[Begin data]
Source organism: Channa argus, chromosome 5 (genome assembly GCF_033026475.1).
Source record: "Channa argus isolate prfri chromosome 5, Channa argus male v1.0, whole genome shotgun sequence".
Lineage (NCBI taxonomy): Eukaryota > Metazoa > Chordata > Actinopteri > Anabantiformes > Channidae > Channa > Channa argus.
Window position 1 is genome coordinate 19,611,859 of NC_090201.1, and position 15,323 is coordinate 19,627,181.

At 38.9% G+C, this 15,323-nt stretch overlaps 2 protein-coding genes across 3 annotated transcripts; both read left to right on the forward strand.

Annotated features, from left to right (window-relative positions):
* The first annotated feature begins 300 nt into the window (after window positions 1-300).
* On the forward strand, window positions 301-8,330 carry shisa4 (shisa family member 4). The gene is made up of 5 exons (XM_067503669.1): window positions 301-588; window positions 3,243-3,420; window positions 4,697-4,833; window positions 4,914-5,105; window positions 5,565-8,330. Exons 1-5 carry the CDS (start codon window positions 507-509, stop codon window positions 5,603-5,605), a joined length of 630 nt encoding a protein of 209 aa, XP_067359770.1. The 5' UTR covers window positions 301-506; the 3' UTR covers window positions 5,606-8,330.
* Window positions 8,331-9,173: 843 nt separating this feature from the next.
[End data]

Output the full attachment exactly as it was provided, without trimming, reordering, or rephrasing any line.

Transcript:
Source organism: Channa argus, chromosome 5 (genome assembly GCF_033026475.1).
Source record: "Channa argus isolate prfri chromosome 5, Channa argus male v1.0, whole genome shotgun sequence".
Lineage (NCBI taxonomy): Eukaryota > Metazoa > Chordata > Actinopteri > Anabantiformes > Channidae > Channa > Channa argus.
Window position 1 is genome coordinate 19,611,859 of NC_090201.1, and position 15,323 is coordinate 19,627,181.

At 38.9% G+C, this 15,323-nt stretch overlaps 2 protein-coding genes across 3 annotated transcripts; both read left to right on the forward strand.

Annotated features, from left to right (window-relative positions):
* The first annotated feature begins 300 nt into the window (after window positions 1-300).
* On the forward strand, window positions 301-8,330 carry shisa4 (shisa family member 4). The gene is made up of 5 exons (XM_067503669.1): window positions 301-588; window positions 3,243-3,420; window positions 4,697-4,833; window positions 4,914-5,105; window positions 5,565-8,330. Exons 1-5 carry the CDS (start codon window positions 507-509, stop codon window positions 5,603-5,605), a joined length of 630 nt encoding a protein of 209 aa, XP_067359770.1. The 5' UTR covers window positions 301-506; the 3' UTR covers window positions 5,606-8,330.
* Window positions 8,331-9,173: 843 nt separating this feature from the next.